With that in mind, Blanton’s 2010 BABIP of .321 suggests that he was unlucky in 2010, and his ERA could be much better in 2010.

As with any pitcher, though, Blanton’s overall success will be determined by how well he is throwing his pitches.

Using some expert projections and determining the strength of his repertoire, we should be able to get a good idea of what to expect out of the big right-hander.

Over the last three seasons, Blanton has shown no decrease in velocity across the board—an excellent barometer of what he’ll bring to the table heading into 2011.

He has a standard repertoire of pitches. In other words, he’ll feature a straight four-seam fastball, a curveball, a change-up, a slider and various forms of a moving fastball.

In 2010, he continued a similar rate of velocity. Whatever the movement was, his fastball remained right around 89 mph. His best secondary pitch was his curveball, which is said to be in the mold of former Athletics’ teammate, Barry Zito.

It maintained consistent break and crossed the plate around 77 mph—up from 2009. The rest of his arsenal shakes out quite normally—an 82 mph change-up and an 83 mph slider.

Despite his consistency, all of those velocity readings are below major league average. That means one thing—Blanton will have to show good control in 2011. That shouldn’t be a problem.

Since joining the Phillies in 2008, Blanton has honed his control. He posted BB/9 rates of 3.01, 2.72 and 2.20 respectively. 

In 2011, two well respected stat-projection systems—Bill James and Marcel—expect Blanton to follow a similar path, and post a walk rate in that roundabout area.

James projects a 2.48 BB/9 while Marcel projects a 2.64 BB/9. Either of those numbers would be perfectly acceptable, as they are right around league average.

Blanton’s overall success, however, could come down to his ability to strike opposing hitters out.

Over the course of his career, he has never been known for overpowering “stuff.” He relies on hitters making contact and hitting the ball on the ground.

Since he has a ground-ball rate over 40 percent over the last three seasons, he’s been relatively successful.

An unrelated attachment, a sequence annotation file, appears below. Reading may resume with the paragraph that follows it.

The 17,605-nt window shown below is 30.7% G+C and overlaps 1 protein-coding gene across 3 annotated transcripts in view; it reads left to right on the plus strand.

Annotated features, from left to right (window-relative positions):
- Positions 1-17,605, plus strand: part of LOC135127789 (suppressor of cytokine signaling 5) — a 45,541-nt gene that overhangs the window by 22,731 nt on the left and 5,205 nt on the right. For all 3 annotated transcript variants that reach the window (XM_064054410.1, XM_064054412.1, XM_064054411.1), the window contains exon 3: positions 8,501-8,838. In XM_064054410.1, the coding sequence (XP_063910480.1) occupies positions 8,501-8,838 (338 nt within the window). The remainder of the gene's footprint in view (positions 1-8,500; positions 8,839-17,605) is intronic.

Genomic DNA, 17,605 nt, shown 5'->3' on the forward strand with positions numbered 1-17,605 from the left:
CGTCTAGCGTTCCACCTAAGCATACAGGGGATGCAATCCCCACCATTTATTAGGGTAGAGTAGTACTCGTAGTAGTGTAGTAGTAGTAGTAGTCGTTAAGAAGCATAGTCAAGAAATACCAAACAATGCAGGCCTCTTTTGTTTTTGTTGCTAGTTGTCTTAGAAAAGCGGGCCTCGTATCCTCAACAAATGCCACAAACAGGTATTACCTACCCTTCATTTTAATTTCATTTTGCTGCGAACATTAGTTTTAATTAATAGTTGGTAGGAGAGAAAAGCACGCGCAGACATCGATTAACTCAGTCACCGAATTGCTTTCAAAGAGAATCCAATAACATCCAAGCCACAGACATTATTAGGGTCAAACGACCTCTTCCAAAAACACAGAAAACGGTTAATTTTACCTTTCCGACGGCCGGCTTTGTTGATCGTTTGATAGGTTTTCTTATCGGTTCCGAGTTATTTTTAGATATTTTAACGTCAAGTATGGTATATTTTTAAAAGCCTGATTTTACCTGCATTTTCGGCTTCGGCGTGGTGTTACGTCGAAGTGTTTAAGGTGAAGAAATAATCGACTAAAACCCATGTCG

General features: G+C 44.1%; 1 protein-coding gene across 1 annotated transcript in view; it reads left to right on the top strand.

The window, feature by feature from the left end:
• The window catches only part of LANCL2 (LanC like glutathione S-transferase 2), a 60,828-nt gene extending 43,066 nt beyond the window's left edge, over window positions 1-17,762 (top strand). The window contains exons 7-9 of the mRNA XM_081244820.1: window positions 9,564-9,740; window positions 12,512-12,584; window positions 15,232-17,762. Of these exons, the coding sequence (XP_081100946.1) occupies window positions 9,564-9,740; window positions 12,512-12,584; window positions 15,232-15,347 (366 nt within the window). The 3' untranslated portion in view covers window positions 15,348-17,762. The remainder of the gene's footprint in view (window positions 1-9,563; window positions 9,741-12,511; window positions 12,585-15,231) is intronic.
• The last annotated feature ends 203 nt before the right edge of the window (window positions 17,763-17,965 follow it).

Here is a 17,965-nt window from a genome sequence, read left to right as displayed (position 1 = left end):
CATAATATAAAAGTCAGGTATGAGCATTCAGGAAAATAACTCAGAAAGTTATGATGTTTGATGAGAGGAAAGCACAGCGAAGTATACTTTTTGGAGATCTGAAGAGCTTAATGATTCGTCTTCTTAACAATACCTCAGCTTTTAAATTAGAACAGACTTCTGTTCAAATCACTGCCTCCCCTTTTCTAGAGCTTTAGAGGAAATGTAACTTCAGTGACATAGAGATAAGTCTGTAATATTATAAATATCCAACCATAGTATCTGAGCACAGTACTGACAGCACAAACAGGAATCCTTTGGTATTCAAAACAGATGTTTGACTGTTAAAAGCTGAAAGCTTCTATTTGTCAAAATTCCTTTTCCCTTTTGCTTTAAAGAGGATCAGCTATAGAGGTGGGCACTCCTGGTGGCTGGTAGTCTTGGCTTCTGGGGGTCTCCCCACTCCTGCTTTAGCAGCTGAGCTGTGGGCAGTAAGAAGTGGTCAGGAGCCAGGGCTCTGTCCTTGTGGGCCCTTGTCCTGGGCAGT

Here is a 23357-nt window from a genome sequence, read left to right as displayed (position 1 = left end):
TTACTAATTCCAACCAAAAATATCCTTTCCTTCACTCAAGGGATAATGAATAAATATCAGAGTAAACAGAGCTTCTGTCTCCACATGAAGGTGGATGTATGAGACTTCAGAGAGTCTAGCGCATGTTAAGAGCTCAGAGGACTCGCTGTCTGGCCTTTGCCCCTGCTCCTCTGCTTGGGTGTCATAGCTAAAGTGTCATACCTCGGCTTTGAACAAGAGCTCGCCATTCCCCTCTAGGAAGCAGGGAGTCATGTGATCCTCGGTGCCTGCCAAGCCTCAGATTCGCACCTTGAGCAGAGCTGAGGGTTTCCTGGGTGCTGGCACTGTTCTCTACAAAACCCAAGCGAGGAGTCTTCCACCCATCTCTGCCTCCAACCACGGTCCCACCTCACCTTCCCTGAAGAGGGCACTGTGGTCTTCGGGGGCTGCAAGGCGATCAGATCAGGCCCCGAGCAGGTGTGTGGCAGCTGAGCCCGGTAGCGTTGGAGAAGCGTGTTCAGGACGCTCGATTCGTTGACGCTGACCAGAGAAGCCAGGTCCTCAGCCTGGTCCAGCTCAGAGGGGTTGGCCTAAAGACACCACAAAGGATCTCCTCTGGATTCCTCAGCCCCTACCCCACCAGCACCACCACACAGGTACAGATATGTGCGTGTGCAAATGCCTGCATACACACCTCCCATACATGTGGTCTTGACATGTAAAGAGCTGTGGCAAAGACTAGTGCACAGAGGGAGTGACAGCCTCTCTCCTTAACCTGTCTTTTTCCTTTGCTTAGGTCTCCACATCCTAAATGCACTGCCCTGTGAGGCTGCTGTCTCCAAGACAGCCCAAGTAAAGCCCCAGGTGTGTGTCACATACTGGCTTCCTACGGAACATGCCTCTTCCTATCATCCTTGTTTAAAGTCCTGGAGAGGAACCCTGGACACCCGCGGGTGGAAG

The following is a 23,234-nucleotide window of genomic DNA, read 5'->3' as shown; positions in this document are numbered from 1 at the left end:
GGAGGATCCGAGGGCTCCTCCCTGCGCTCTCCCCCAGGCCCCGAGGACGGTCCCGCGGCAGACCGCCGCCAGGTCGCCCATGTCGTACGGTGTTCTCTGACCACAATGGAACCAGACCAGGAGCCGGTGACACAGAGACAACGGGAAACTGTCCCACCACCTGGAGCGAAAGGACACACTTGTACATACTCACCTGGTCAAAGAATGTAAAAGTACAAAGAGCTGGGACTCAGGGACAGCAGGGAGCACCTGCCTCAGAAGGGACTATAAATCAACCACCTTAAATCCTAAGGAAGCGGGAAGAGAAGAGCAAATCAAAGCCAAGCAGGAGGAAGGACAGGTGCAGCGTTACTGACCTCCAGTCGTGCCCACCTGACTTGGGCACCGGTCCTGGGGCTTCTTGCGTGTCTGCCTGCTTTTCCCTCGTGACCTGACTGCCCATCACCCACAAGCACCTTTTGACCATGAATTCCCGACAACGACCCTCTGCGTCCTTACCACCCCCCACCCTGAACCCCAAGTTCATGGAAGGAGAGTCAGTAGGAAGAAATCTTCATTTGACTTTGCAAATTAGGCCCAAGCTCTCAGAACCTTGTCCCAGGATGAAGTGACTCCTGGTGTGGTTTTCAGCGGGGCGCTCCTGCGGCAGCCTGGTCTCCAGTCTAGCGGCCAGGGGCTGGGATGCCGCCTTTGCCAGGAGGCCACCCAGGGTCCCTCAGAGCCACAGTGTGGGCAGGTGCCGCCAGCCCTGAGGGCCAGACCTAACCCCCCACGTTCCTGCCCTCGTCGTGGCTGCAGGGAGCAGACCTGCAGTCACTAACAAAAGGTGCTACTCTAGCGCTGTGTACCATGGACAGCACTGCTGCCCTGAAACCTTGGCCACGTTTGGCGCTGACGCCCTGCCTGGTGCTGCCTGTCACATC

Coupling that with a strong out-pitch would make him leaps and bounds better than he was in 2010.

Over the last three seasons, Blanton has posted average strikeout rates. Since joining the Phillies, he’s finished with K/9’s of 5.01, 7.51 and 6.87 respectively. For a fifth starter, those are certainly acceptable averages.

Moving into 2011, James projects that Blanton will punch out 5.95 K/9, but Marcel disagrees, projecting 7.01 K/9. If we can agree to settle somewhere in the middle, we can expect strikeout rates close to what Blanton posted in 2010.

In the long run, however, all of that could be meaningless if  the Phillies’ offense does not continue to support Blanton the way they have in the past. In 2010, the right-hander received top-notch run support.

In fact, only Yankees’ starter Phil Hughes and Blanton’s teammate, Kyle Kendrick, received more run support. The Phillies’ offense averaged an incredible 8.45 runs per starts made by Blanton.

In his only other full season with the Phillies, the offense averaged 7.37 runs per start. While there’s no evidence to suggest that the offense won’t support him equally as well, it’s a concerning factor.

Blanton, who surrendered close to five runs per nine innings in 2010, would need at least six to be considered the winner.

So, all in all, what does this tell us about Blanton? Basically, the Phillies should be in for much of the same, albeit a slight improvement.

Entering Spring Training, Blanton is healthy. One of the biggest flaws of his 2010 season was that he did not have adequate time to prepare before the season.

This year, that should be different. Outside of that, Blanton could be a key cog in the Phillies’ rotation.

What do I think Blanton’s projected line will look like?

GS: 30; W/L: 13-8; ERA: 3.99; K/9: 6.45; BB/9: 2.35; IP: 198.1; WAR: 2.7

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Article Source: Bleacher Report - Philadelphia Phillies